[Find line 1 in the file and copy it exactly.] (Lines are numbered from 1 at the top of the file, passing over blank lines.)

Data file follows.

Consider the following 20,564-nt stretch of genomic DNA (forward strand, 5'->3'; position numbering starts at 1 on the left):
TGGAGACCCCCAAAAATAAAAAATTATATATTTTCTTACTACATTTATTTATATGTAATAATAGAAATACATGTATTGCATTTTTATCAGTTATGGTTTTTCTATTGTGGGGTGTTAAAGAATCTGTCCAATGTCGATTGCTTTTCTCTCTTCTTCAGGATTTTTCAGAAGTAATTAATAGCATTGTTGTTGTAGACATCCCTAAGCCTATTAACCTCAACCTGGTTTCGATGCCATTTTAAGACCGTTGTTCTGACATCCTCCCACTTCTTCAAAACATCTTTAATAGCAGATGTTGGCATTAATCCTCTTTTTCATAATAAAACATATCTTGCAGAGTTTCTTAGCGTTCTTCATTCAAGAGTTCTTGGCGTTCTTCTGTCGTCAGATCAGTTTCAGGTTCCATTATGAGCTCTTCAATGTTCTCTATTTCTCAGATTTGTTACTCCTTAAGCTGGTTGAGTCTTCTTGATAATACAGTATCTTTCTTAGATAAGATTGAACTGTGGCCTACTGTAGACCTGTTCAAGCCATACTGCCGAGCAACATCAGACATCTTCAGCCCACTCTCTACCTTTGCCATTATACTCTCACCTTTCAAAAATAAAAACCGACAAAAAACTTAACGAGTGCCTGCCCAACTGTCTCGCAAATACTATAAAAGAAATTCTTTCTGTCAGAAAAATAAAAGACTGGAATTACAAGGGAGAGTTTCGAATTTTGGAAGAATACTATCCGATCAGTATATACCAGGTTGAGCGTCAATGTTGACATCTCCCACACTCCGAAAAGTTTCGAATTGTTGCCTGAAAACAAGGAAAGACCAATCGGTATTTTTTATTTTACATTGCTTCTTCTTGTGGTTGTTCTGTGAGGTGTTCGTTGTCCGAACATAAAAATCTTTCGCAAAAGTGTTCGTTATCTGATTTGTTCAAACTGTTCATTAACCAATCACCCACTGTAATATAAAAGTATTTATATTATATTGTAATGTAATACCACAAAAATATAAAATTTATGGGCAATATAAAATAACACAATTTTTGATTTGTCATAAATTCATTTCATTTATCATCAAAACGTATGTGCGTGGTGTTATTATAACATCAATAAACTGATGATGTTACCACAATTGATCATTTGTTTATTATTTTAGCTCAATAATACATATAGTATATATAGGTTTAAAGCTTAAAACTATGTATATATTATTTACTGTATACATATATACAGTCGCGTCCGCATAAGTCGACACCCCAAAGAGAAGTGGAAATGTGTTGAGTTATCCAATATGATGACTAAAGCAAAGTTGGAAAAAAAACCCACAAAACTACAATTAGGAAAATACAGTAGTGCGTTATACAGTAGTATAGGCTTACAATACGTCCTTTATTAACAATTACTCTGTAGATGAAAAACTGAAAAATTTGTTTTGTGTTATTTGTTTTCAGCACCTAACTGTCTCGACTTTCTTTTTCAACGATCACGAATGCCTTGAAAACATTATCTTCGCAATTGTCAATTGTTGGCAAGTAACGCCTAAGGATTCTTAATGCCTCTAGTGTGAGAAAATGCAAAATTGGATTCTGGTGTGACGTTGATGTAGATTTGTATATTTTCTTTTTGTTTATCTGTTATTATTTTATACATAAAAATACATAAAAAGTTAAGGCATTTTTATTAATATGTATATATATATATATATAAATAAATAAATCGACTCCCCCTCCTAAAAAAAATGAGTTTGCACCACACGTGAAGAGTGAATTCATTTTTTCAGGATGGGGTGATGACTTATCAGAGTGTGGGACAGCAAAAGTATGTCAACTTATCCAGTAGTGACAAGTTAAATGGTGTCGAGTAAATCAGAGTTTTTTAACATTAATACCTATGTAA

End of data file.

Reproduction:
Consider the following 20,564-nt stretch of genomic DNA (forward strand, 5'->3'; position numbering starts at 1 on the left):